Schools at risk of closure as pupil numbers rapidly falling, think tank says

Schools in South London are at risk of losing millions of pounds in funding and could be forced to close by 2030 if pupil numbers continue to fall, a think tank has said.

Research by the Education Policy Institute (EPI) suggests Lambeth and Lewisham are likely to be hit hardest by falling pupil numbers, compared to the rest of the country.

The report said Lambeth is projected to see England’s largest percentage drop in pupil numbers at primary level – a loss of 24.5 per cent – and secondary level – 18 per cent, between the school years 2022-23 and 2028-29.

Lewisham came second behind Lambeth with a predicted 12.3 per cent drop in pupils at secondary level. Southwark also had a high predicted fall of 9.7 per cent.

Researchers used the think tank’s own school funding model to analyse the potential impact on school funding.

Lambeth was identified as the borough with the largest potential decrease in funding, with 21.2 per cent at primary and 15.7 per cent at secondary level.

Specifically in Streatham, EPI researchers estimated a 21.3 per cent decrease in funding at primary level and a 15.8 per cent drop at secondary level. 

On the other end of the scale, South West Bedfordshire is projected to have the largest increase in funding, with 13.4 per cent at primary and 17.8 per cent at secondary.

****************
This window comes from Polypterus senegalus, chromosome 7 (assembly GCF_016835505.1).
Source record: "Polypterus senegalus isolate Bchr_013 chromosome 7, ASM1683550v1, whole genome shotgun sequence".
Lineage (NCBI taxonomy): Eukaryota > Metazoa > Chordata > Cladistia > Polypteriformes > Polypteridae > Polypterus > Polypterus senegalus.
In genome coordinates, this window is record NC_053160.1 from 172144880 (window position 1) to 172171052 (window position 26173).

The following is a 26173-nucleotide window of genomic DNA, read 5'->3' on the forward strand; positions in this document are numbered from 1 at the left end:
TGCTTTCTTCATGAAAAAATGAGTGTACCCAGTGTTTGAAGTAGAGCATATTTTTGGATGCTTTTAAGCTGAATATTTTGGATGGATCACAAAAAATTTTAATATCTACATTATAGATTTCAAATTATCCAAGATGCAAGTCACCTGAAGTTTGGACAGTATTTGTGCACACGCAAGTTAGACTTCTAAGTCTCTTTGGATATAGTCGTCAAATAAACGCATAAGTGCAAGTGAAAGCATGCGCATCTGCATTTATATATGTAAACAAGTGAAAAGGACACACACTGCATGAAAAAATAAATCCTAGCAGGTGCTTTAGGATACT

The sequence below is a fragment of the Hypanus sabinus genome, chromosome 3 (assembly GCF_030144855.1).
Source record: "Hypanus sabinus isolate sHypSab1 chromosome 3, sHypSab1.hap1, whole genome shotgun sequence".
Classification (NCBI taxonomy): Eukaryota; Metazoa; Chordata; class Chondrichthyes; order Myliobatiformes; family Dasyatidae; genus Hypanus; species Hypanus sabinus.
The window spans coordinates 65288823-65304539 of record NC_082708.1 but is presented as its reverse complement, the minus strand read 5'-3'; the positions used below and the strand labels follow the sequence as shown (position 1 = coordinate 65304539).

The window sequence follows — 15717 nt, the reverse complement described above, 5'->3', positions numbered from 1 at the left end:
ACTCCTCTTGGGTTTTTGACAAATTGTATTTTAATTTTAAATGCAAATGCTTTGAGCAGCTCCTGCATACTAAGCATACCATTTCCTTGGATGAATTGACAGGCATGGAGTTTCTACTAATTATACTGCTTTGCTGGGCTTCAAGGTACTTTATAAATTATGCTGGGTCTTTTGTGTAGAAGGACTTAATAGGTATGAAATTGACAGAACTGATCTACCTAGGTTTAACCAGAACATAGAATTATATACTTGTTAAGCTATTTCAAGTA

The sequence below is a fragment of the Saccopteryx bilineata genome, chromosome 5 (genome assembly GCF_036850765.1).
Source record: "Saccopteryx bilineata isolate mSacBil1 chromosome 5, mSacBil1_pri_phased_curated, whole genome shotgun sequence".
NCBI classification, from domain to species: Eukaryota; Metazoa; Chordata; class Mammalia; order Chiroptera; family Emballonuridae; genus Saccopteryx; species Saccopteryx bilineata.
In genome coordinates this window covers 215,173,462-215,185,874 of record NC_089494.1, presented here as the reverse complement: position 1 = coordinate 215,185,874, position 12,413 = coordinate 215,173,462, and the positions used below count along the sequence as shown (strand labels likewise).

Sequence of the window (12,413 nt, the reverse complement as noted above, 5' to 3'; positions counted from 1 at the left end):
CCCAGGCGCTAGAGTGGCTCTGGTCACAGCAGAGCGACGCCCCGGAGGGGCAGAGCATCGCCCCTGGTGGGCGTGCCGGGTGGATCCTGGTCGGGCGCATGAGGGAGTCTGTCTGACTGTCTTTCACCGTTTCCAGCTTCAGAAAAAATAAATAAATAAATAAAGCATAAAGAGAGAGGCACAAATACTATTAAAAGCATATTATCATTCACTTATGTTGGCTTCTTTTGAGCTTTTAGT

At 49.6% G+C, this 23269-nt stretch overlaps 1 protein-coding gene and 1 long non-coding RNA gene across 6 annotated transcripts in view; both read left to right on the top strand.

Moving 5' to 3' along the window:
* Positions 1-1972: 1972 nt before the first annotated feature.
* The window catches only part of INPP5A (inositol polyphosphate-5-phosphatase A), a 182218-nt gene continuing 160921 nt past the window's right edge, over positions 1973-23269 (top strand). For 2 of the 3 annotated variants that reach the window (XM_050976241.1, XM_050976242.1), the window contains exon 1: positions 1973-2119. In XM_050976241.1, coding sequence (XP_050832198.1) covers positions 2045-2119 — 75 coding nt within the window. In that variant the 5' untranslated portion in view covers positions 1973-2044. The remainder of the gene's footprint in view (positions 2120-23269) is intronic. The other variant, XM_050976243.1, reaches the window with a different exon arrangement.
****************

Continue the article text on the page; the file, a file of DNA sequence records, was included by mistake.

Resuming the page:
The research follows analysis by London Councils in January that shows demand for school places in the capital is set to plummet.

The cross-party body warned last year factors affecting pupil numbers included a 17 per cent decrease in the birth rate, rising rents and house prices, and the cost of living.

Some south London schools have already felt the effects of falling pupil numbers.

In February, St Jude’s School in Colnbrook Street, Elephant and Castle, announced it would be closing down its site to merge with Charlotte Sharman School in St George’s Street, Elephant and Castle, after suffering from falling enrolment across the past three years.

The EPI report concluded: “The school system in England faces significant falls in pupil numbers over the next decade following a fall in the birth rate. 

“It is likely that school costs will not fall at the same rate as funding. For example, if a class reduces from 30 to 25 pupils the cost of a teacher remains the same.

“This is likely to have implications for the financial viability of schools which may face amalgamation or even closure.”

A spokeswoman from the Department of Education described the figures as “speculative” and said funding levels beyond 2024/25 have not yet been confirmed.

She said: “We are increasing school funding to £60.7billion next year, the highest level ever in real terms per pupil.

“Every school will receive a per pupil increase in funding, and the National Funding Formula (NFF) makes sure that funding is distributed fairly based on the needs of each school and their pupils.

 “It is for local authorities and academy trusts to balance the supply and demand of school places, in line with changing demographics, as they have done for many years.”

(Picture: Pixabay/Alicja)

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